Both of these plants, once they establish root, will spread wherever they can by means of sending out new roots nearby, so plan for this by planting them into a spot where they will be either prevented from doing this by a wall or sidewalk, or where it will be easy to dig it up and dispose of escapees.

Mint is a very low maintenance plant: It can grow in both full sun and shade, though it prefers full sun. It likes water but is fairly drought tolerant.

If you do not want it to escape your designated area at all, plant it in a pot with a saucer.

You can trim leaves for teas, sauces, cosmetics and mojitos all spring, summer and fall. Once the plants wither from cold, cut the stems just above the ground and compost them. The mint will regrow next Spring.

Medicinal uses: The tea can be used for indigestion, diarrhea, flatulence, cramps and bad breath. The potent smell of the crushed plant helps relieve headaches.

Do not drink daily, though, as mint interferes with iron absorption (as does coffee, chocolate and tea…)

Contraindications: Should not be used by pregnant and nursing women and very young children (can lower blood pressure significantly and cause throat closure and breathing difficulties) and by people with reflux (relaxes the gastric sphincter and makes reflux worse) or gallstones (stimulates bile production).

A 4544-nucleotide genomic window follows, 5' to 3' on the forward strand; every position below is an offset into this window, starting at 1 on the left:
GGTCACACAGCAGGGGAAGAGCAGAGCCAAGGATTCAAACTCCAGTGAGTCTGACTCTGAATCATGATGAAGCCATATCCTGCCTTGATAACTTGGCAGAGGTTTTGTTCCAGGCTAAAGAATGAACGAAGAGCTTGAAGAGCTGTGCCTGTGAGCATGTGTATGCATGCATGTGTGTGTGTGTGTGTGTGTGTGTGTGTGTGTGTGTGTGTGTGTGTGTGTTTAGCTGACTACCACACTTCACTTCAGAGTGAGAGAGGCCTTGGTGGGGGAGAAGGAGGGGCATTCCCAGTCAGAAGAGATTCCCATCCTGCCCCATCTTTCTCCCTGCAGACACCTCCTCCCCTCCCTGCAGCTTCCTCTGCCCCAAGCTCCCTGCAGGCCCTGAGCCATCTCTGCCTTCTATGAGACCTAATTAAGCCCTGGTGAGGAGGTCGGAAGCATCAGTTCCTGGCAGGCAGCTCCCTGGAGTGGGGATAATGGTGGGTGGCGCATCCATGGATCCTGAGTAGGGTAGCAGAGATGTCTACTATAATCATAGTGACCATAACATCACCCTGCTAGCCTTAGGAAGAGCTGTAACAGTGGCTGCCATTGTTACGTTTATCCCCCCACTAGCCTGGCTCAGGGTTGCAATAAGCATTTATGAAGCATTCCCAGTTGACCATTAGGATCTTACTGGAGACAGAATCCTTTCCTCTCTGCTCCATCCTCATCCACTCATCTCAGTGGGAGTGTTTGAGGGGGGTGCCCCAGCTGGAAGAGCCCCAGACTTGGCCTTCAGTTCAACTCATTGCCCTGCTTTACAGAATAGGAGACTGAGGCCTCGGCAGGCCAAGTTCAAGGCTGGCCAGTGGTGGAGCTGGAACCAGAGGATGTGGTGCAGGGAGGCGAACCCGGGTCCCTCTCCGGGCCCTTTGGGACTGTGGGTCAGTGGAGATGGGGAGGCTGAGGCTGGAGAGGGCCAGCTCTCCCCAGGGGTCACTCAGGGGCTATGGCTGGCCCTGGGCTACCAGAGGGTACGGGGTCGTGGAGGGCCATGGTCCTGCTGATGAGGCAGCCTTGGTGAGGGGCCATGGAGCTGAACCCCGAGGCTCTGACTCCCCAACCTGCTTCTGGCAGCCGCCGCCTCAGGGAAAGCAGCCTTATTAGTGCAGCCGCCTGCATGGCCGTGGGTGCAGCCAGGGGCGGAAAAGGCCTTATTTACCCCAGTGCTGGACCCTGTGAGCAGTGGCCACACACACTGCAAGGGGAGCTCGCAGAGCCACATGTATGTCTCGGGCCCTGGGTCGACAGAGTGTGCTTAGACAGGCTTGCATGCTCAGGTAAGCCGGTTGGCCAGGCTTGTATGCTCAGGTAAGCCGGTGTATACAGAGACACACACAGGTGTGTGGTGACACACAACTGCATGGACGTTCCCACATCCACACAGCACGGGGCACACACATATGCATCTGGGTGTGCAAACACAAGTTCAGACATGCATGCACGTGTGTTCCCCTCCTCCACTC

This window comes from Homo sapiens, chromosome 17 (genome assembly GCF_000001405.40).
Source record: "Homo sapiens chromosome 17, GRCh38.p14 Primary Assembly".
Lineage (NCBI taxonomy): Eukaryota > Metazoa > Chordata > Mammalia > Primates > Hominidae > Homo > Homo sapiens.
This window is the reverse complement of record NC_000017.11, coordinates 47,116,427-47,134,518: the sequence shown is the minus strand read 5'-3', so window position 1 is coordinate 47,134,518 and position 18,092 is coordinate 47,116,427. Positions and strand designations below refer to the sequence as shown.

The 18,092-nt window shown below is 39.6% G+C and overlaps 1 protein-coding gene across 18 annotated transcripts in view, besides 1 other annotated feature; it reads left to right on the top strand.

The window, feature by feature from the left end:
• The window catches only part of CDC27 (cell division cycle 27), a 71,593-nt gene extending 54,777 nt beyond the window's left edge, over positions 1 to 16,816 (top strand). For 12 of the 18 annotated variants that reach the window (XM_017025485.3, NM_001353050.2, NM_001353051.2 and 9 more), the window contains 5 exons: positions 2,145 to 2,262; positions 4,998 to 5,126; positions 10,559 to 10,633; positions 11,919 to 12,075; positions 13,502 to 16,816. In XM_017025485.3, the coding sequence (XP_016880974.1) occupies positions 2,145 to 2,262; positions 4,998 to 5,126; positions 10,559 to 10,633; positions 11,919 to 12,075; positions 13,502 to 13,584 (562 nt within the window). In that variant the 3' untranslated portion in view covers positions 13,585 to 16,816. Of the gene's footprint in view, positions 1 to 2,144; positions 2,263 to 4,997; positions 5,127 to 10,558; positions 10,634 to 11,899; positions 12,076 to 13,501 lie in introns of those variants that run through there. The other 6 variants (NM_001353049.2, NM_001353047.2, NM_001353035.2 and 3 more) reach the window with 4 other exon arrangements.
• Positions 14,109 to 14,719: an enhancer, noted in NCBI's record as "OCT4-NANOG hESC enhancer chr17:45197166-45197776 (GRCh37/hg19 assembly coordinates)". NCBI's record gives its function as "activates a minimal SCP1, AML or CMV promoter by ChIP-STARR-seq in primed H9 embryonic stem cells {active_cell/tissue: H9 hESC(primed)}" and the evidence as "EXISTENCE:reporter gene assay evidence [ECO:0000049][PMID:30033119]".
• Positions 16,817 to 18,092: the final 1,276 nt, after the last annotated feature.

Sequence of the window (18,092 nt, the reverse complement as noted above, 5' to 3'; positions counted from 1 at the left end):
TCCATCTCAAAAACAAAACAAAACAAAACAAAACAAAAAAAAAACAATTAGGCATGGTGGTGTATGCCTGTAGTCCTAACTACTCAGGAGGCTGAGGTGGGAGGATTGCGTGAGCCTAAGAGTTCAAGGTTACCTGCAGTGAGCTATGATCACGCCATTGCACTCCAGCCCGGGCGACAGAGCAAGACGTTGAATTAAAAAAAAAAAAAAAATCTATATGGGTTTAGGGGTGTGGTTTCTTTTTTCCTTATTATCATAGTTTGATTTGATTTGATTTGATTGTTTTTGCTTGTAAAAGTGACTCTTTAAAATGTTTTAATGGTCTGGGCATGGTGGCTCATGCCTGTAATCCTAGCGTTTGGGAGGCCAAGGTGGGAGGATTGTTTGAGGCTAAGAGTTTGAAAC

Raspberries love sun and moisture. They hate being transplanted, so make sure to water your transplants well for the next few weeks, until they establish new roots.

Loosen the soil to 30 cm deep and remove all weeds from the area. Add some compost, if available. Plant your canes, so that the “border” between the root and the stem is about 3-5 cm below ground. Firm up the ground and push the soil down around the plant with your foot or hands. If you can, add a mulch of some leaves, wood chips or straw around the raspberries to keep the weeds out and water in the soil. Your canes will probably bear their first fruit in the Fall of this year.

 

These raspberries are twice-bearing, which means that once they are established, they will give you a fruit in early summer, then take a small break in August and give a second crop in the Fall.

 It also means that you need to prune out old canes twice a year, in order to give the actively growing canes some sunlight. The “old” canes can be recognized by a colour change (noticeable darkening/purpling) and slightly shrivelled look at the lower part of the cane. Just cut those out at the base and dispose of them in a city green bin, as they are quite woody and would take a long time to decompose in a regular composter.

The first pruning is to be done in August, during the break between crops. The second pruning is best done in the spring, just as the new growth is starting on the canes. During this pruning, shorten the healthy growing canes by about 1/4 to 1/3.

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